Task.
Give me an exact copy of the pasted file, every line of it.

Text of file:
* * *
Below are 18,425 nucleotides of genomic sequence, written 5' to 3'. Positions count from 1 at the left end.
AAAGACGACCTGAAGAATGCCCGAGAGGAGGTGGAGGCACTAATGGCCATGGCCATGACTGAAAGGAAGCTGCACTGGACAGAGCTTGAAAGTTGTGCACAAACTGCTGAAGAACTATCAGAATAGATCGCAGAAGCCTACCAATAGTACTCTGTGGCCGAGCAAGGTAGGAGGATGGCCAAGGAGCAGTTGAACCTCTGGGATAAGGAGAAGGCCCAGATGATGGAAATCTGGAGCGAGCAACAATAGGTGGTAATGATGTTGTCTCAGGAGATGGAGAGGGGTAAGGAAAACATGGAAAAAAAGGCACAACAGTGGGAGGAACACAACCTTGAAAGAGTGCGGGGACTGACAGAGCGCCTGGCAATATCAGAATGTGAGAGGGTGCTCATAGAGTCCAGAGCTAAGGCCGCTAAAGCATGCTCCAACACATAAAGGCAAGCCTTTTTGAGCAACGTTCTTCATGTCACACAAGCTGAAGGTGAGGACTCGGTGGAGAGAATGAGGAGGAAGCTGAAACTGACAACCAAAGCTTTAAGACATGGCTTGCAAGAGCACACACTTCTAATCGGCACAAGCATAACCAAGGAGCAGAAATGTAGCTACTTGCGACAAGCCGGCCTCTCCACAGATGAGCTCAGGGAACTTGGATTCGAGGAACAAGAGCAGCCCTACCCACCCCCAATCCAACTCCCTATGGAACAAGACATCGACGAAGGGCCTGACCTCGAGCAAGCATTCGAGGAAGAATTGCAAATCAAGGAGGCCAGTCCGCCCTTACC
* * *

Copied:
Below are 18,425 nucleotides of genomic sequence, written 5' to 3'. Positions count from 1 at the left end.
AAAGACGACCTGAAGAATGCCCGAGAGGAGGTGGAGGCACTAATGGCCATGGCCATGACTGAAAGGAAGCTGCACTGGACAGAGCTTGAAAGTTGTGCACAAACTGCTGAAGAACTATCAGAATAGATCGCAGAAGCCTACCAATAGTACTCTGTGGCCGAGCAAGGTAGGAGGATGGCCAAGGAGCAGTTGAACCTCTGGGATAAGGAGAAGGCCCAGATGATGGAAATCTGGAGCGAGCAACAATAGGTGGTAATGATGTTGTCTCAGGAGATGGAGAGGGGTAAGGAAAACATGGAAAAAAAGGCACAACAGTGGGAGGAACACAACCTTGAAAGAGTGCGGGGACTGACAGAGCGCCTGGCAATATCAGAATGTGAGAGGGTGCTCATAGAGTCCAGAGCTAAGGCCGCTAAAGCATGCTCCAACACATAAAGGCAAGCCTTTTTGAGCAACGTTCTTCATGTCACACAAGCTGAAGGTGAGGACTCGGTGGAGAGAATGAGGAGGAAGCTGAAACTGACAACCAAAGCTTTAAGACATGGCTTGCAAGAGCACACACTTCTAATCGGCACAAGCATAACCAAGGAGCAGAAATGTAGCTACTTGCGACAAGCCGGCCTCTCCACAGATGAGCTCAGGGAACTTGGATTCGAGGAACAAGAGCAGCCCTACCCACCCCCAATCCAACTCCCTATGGAACAAGACATCGACGAAGGGCCTGACCTCGAGCAAGCATTCGAGGAAGAATTGCAAATCAAGGAGGCCAGTCCGCCCTTACC